Date of Award

Spring 2017

Degree Name

Bachelor of Arts



First Advisor

H. Robert Outten


This study attempts to build on recent research that suggests that cisgender women, on average, tend to experience heightened distinctiveness threat and prejudiced responses at the thought of sharing traditional women-only spaces with trans women (i.e., Outten, Lee, & Lawrence, 2017). Specifically, we examined whether, relative to receiving information that a woman’s college would ban trans women from attending, cisgender women would experience greater distinctiveness threat and negative feelings toward trans women if they learned that a women’s college would accept applications from trans women. Based on social identity and liberal feminist theories we tested a moderation mediation model whereby the indirect effect of thinking about trans women being allowed to attend a fictitious women’s college on intergroup emotions (i.e., heightened anger and fear toward trans women; and decreased sympathy toward trans women) would be mediated by distinctiveness threat. We predicted that liberal feminist gender ideology and gender identification would moderate this indirect effect; such that cisgender women who weakly embraced a liberal feminist gender ideology and strongly identified as women would express stronger negative emotional reactions toward trans women after thinking about a fictitious women’s college accepting applications from trans women via distinctiveness threat. Contrary to our mediational hypothesis, results revealed that distinctiveness threat did not mediate the effect of policy allowing trans women to attend a woman’s college on cisgender women’s emotional responses. Thus, we abandoned testing a moderated mediational model and instead examined whether gender ideology and gender identification moderated the direct effect of thinking about trans women attending a women’s college on emotional responses to trans women. Moderation analyses revealed that gender identification was not a significant moderator of any of these relationships, whereas gender ideology was only moderated by the effect of condition on fear. Namely, compared to cisgender women who strongly endorsed a liberal feminist gender ideology, cisgender women who weakly endorsed a liberal feminist gender ideology felt significantly more fearful of trans women after reading about trans women being able to attend a fictitious women’s college. We discuss these findings in relation to the debate over the inclusion of trans women in traditionally women-only spaces.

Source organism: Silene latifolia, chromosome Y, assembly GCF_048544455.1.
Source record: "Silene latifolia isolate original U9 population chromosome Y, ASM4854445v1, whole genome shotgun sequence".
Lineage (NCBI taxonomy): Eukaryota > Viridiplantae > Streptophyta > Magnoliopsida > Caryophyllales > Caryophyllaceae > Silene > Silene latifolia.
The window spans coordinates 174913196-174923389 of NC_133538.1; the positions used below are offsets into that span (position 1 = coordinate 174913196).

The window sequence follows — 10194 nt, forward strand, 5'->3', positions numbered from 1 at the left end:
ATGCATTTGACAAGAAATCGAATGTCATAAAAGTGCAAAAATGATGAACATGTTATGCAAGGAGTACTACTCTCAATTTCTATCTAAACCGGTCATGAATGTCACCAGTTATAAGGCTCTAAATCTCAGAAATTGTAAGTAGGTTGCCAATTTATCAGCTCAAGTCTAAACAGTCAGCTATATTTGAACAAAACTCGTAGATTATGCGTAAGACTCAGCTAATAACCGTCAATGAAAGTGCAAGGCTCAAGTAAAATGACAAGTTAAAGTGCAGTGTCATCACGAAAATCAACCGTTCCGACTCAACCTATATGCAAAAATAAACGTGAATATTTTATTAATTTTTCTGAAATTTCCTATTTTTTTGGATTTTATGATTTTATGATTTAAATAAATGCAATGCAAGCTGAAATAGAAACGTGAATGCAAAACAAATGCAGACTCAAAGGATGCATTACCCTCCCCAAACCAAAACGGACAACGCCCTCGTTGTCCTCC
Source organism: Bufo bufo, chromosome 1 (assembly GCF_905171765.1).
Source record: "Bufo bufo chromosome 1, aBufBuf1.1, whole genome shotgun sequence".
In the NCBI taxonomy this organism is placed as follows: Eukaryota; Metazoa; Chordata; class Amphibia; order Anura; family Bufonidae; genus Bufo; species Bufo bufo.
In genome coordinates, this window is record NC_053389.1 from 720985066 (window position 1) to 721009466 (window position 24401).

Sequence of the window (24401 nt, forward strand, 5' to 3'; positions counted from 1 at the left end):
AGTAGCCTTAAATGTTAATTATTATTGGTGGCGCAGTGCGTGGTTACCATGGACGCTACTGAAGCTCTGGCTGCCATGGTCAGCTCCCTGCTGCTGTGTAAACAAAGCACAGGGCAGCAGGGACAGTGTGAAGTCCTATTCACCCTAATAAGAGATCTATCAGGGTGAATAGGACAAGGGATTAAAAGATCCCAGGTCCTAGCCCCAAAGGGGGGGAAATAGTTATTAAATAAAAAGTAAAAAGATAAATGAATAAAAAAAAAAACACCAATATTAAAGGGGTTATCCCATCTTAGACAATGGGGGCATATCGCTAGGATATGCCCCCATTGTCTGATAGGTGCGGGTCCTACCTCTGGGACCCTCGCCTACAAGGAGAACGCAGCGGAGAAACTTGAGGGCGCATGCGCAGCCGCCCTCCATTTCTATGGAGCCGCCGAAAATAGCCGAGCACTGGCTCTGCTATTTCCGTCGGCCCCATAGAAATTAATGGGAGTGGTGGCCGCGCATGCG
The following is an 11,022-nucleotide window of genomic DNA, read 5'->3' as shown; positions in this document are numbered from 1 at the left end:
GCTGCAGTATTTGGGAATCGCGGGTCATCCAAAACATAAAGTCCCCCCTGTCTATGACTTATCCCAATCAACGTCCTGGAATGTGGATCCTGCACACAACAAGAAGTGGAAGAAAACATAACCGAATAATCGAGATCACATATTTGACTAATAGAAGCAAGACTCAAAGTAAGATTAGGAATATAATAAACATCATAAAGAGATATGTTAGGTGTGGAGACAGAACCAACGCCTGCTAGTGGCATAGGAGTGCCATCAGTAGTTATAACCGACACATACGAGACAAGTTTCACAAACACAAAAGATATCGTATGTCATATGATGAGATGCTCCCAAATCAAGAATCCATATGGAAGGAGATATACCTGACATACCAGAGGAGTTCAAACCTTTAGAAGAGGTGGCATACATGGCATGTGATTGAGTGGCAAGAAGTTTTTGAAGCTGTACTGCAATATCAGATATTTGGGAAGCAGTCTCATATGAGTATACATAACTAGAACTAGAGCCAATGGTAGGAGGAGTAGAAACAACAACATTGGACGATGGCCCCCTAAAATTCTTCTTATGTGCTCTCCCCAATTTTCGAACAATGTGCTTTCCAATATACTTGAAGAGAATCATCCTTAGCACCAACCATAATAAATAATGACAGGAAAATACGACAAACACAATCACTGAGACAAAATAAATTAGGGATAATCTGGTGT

Senior thesis completed at Trinity College, Hartford Connecticut for the degree of Bachelor of Arts in Psychology.

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Psychology Commons